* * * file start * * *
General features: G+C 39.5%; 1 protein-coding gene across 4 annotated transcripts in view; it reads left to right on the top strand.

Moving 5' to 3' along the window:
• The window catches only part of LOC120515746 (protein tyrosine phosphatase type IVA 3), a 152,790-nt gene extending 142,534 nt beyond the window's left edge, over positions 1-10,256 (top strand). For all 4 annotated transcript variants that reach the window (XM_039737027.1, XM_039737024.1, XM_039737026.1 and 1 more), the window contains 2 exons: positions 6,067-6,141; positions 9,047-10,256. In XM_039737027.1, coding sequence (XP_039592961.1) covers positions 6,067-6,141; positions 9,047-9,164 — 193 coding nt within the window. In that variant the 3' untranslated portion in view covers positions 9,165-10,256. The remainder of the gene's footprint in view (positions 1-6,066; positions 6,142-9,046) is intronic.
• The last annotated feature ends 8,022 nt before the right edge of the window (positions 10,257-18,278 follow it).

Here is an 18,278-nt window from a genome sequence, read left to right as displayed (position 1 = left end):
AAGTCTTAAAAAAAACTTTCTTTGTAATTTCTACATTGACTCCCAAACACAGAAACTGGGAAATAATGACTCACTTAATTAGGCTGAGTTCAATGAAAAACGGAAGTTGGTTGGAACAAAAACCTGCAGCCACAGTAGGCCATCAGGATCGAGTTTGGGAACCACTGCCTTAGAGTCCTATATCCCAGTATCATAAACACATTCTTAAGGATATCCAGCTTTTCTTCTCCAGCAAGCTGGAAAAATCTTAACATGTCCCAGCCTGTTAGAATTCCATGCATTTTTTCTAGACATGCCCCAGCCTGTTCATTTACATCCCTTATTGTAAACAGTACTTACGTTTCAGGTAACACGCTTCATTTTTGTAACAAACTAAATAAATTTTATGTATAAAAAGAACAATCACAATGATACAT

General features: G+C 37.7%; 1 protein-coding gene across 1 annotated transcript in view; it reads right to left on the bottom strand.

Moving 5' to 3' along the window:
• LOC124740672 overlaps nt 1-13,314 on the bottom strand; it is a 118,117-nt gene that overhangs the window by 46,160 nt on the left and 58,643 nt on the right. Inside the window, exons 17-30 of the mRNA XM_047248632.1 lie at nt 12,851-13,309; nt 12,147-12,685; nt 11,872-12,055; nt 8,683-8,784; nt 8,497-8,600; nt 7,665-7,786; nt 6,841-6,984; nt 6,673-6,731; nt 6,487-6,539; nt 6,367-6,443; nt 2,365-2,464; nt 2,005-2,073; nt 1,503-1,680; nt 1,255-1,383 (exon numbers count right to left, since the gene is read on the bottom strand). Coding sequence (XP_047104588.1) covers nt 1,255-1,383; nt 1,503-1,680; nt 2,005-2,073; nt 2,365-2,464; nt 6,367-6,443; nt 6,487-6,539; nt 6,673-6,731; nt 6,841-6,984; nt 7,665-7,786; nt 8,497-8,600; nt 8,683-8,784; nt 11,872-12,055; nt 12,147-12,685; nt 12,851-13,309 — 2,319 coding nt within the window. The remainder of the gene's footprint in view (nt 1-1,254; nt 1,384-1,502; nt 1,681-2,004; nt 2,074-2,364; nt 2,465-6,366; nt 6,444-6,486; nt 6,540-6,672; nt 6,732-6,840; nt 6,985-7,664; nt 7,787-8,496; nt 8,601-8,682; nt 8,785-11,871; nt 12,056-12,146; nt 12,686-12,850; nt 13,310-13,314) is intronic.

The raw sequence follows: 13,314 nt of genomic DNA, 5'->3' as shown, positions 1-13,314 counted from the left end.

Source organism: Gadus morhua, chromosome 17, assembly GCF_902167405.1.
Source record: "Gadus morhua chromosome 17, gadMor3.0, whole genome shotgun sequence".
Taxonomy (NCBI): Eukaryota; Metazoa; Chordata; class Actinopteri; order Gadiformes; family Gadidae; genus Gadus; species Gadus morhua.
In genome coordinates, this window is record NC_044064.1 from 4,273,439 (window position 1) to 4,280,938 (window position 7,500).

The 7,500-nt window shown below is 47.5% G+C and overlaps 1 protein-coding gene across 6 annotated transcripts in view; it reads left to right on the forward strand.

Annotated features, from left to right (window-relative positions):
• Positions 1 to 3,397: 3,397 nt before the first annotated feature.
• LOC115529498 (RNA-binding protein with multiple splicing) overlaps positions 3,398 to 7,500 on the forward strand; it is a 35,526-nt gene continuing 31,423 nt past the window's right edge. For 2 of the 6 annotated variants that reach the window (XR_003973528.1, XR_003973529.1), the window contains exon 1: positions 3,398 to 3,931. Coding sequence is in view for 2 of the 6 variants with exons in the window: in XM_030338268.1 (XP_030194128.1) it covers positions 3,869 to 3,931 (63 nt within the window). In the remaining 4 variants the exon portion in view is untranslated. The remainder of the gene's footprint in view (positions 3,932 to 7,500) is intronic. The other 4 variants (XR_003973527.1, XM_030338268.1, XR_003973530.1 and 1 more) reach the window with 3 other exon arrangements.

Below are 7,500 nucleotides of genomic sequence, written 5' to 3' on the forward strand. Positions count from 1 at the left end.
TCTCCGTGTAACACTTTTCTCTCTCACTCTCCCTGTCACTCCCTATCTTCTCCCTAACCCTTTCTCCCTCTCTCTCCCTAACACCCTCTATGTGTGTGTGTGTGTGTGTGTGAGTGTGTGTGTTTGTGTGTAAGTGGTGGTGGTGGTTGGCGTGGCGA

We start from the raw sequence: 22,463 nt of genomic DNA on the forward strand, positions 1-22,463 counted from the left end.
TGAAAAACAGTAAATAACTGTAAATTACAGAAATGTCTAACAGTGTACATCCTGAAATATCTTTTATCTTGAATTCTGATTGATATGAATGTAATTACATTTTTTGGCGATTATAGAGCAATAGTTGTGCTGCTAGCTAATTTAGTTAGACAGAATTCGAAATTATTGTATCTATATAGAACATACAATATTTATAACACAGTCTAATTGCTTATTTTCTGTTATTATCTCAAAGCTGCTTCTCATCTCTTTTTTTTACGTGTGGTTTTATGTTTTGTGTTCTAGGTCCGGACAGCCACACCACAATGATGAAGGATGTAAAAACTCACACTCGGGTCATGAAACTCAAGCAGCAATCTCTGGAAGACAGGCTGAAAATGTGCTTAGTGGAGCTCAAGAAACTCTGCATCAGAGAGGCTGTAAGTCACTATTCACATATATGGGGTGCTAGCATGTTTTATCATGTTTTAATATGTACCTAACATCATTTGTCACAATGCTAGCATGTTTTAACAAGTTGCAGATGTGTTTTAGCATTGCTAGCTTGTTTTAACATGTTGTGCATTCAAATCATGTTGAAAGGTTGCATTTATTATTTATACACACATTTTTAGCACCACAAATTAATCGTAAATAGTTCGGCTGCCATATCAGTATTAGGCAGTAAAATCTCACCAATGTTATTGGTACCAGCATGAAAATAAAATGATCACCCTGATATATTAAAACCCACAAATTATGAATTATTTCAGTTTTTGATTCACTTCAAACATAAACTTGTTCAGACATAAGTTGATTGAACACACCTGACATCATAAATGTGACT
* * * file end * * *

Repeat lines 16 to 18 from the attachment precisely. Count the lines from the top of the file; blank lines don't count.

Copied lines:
Annotated features, from left to right (window-relative positions):
• Positions 1 to 3,397: 3,397 nt before the first annotated feature.
• LOC115529498 (RNA-binding protein with multiple splicing) overlaps positions 3,398 to 7,500 on the forward strand; it is a 35,526-nt gene continuing 31,423 nt past the window's right edge. For 2 of the 6 annotated variants that reach the window (XR_003973528.1, XR_003973529.1), the window contains exon 1: positions 3,398 to 3,931. Coding sequence is in view for 2 of the 6 variants with exons in the window: in XM_030338268.1 (XP_030194128.1) it covers positions 3,869 to 3,931 (63 nt within the window). In the remaining 4 variants the exon portion in view is untranslated. The remainder of the gene's footprint in view (positions 3,932 to 7,500) is intronic. The other 4 variants (XR_003973527.1, XM_030338268.1, XR_003973530.1 and 1 more) reach the window with 3 other exon arrangements.